Interest Rates, the Economy and You

By Chris Chen CFP | Financial Planning

Dec 23

Interest Rates, the Economy and You

Janet Yellen official portrait

Janet Yellen, Chair of the Federal Reserve

The Federal Reserve recently announced on December 16 that it would increase the Federal Funds rates by 0.25%.  It has been 3,457 days since the Fed increased rates, with the last rate increase in 2006, or almost 9.5 years.  The Fed’s policy of ultra low rates was initiated during the Great Recession and was intended to help stimulate an economy that was reeling from the sub-prime mortgage crisi. Evidently, the Fed believes that the economy is strong enough to withstand a return to a more normal rate environment.

Most observers believe that the Federal Reserve will continue to raise rates through 2016 and 2017. Some believe that the Fed will increase rates three or four times in 2016. According to Brian Wesbury, Chief Economist at First Trust, on December 17, the federal funds future market is priced to anticipate two rate hikes next year.

Here is a guide to what it means for the rest of us:

Mortgage borrowers may consider that now may be the time to refinance , especially if you are on an Adjustable Rate Mortgage (ARM). The December 16 increase is not likely to have a very strong impact on long term interest rates, which tend to follow the 10 year Treasury rate. However future fed funds rate increases will most likely push the yield curve up, leading to more costly refinancing down the road.

the very modest increase in the Fed Funds rate will not yet trigger an increase in bank and CD rates sufficient to cause a stampede from mattresses to CDs

On the other hand, short term mortgage rates will be affected immediately thus leading to an immediate increase in ARM payments. As noted above, conventional wisdom is that rates will continue to increase , and will eventually have a substantial upward impact on traditional long term mortgage rates. Get yours while you can!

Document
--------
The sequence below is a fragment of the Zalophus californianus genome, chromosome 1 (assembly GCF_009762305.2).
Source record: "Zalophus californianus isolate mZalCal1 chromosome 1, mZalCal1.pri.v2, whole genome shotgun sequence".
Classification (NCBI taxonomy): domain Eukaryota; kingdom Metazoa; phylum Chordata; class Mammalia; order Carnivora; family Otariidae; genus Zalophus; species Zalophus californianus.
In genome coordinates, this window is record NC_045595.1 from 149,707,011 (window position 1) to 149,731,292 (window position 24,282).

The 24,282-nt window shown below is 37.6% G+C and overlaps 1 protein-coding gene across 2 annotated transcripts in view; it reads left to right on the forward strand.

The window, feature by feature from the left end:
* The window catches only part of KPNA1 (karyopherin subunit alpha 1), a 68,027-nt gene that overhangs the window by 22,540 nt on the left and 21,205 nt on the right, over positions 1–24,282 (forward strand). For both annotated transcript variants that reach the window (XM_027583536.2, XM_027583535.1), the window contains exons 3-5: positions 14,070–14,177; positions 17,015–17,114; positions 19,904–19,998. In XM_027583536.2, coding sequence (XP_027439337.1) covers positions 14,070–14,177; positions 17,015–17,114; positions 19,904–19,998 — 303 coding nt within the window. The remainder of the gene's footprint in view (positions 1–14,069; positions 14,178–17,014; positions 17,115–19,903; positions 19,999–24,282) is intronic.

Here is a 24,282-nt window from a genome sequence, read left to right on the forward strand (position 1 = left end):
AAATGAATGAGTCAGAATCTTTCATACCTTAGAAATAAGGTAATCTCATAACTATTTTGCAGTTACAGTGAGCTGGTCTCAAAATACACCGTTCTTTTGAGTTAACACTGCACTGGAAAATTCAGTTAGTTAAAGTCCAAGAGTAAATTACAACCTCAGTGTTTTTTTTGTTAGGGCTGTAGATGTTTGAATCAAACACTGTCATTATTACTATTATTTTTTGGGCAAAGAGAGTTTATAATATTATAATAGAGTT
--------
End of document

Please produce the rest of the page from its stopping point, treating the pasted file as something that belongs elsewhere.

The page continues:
Borrowers with Home Equity Lines of Credit (HELOC) will be impacted directly by the fed funds increase with increased monthly payments which will become more painful as the Fed continues to step up rates over the next few years. If you have the income, the credit score, and the debt ratio, you may want to refinance your HELOC into a long term fixed rate mortgage. If not, make efforts to pay down your balance to keep your payments manageable!

Credit card borrowers are likely to see an increase in interest rates and payments, even though credit card interest rates are already sky high. If you can pay those credit cards down, do so . For those who use 0% credit cards to roll balances from one period to another, expect that the 0% interest rate period will shorten over time: you will have to roll over balances more often.

From an income standpoint, long suffering fixed income investors are not out of the woods yet. As the Boston Globe reported me saying in October, the very modest increase in the Fed Funds rate will not yet trigger an increase in bank and CD rates sufficient to cause a stampede from mattresses to CDs. However it is a marginal improvement, and perhaps savers will be rewarded with increased returns as rate hikes continue over the next few months and the next few years.

Investors saw the stock market close up on the day of the Fed’s announcement, with the S&P 500 closing at 2,073.07. Clearly, the market was not spooked by the modest .25% increase , or the prospect of more increases next year. This may be an opportunity to do a portfolio check and ensure that you maintain a well diversified portfolio that is adapted to your needs, risk tolerance and time horizon. In particular you will want to understand the impact that your bond allocation will have on your portfolio.
If you have not done so already, schedule a review on your debt and investment strategies with your CERTIFIED FINANCIAL PLANNER™ Professional.

 

A previous version of this post appeared in the Boston Globe’s Managing Your Money blog

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About the Author

Chris Chen CFP CDFA is a Wealth Strategist with Insight Financial Strategists LLC in the Boston area. He specializes in retirement planning and divorce financial planning